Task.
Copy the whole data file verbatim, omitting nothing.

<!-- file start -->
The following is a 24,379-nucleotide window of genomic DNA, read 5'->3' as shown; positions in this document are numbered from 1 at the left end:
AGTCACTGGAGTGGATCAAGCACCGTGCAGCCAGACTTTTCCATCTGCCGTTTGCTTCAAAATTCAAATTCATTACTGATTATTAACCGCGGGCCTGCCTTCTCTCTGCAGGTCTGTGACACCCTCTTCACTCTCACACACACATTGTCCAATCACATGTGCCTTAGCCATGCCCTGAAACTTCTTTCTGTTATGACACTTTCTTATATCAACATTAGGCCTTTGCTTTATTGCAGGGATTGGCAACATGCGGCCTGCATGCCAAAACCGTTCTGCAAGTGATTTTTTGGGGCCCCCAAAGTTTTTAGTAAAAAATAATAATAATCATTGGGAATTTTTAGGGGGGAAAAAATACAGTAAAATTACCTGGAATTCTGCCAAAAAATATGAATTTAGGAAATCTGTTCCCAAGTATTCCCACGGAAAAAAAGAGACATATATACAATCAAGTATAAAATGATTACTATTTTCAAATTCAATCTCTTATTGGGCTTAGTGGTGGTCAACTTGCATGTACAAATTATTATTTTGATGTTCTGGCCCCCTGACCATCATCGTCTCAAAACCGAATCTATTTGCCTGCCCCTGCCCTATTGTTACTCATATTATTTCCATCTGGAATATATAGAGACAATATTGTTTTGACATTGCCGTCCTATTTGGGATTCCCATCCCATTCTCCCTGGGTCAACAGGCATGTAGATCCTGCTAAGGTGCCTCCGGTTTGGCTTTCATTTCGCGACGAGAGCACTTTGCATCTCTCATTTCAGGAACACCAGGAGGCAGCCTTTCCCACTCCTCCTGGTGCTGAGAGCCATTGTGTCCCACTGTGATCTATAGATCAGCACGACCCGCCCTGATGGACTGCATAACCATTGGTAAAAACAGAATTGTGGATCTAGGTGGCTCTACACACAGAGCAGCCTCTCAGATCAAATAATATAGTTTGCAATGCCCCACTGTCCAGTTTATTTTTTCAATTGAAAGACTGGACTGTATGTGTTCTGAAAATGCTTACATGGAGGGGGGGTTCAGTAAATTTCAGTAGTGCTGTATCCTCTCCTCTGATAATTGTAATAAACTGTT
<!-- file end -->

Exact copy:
The following is a 24,379-nucleotide window of genomic DNA, read 5'->3' as shown; positions in this document are numbered from 1 at the left end:
AGTCACTGGAGTGGATCAAGCACCGTGCAGCCAGACTTTTCCATCTGCCGTTTGCTTCAAAATTCAAATTCATTACTGATTATTAACCGCGGGCCTGCCTTCTCTCTGCAGGTCTGTGACACCCTCTTCACTCTCACACACACATTGTCCAATCACATGTGCCTTAGCCATGCCCTGAAACTTCTTTCTGTTATGACACTTTCTTATATCAACATTAGGCCTTTGCTTTATTGCAGGGATTGGCAACATGCGGCCTGCATGCCAAAACCGTTCTGCAAGTGATTTTTTGGGGCCCCCAAAGTTTTTAGTAAAAAATAATAATAATCATTGGGAATTTTTAGGGGGGAAAAAATACAGTAAAATTACCTGGAATTCTGCCAAAAAATATGAATTTAGGAAATCTGTTCCCAAGTATTCCCACGGAAAAAAAGAGACATATATACAATCAAGTATAAAATGATTACTATTTTCAAATTCAATCTCTTATTGGGCTTAGTGGTGGTCAACTTGCATGTACAAATTATTATTTTGATGTTCTGGCCCCCTGACCATCATCGTCTCAAAACCGAATCTATTTGCCTGCCCCTGCCCTATTGTTACTCATATTATTTCCATCTGGAATATATAGAGACAATATTGTTTTGACATTGCCGTCCTATTTGGGATTCCCATCCCATTCTCCCTGGGTCAACAGGCATGTAGATCCTGCTAAGGTGCCTCCGGTTTGGCTTTCATTTCGCGACGAGAGCACTTTGCATCTCTCATTTCAGGAACACCAGGAGGCAGCCTTTCCCACTCCTCCTGGTGCTGAGAGCCATTGTGTCCCACTGTGATCTATAGATCAGCACGACCCGCCCTGATGGACTGCATAACCATTGGTAAAAACAGAATTGTGGATCTAGGTGGCTCTACACACAGAGCAGCCTCTCAGATCAAATAATATAGTTTGCAATGCCCCACTGTCCAGTTTATTTTTTCAATTGAAAGACTGGACTGTATGTGTTCTGAAAATGCTTACATGGAGGGGGGGTTCAGTAAATTTCAGTAGTGCTGTATCCTCTCCTCTGATAATTGTAATAAACTGTT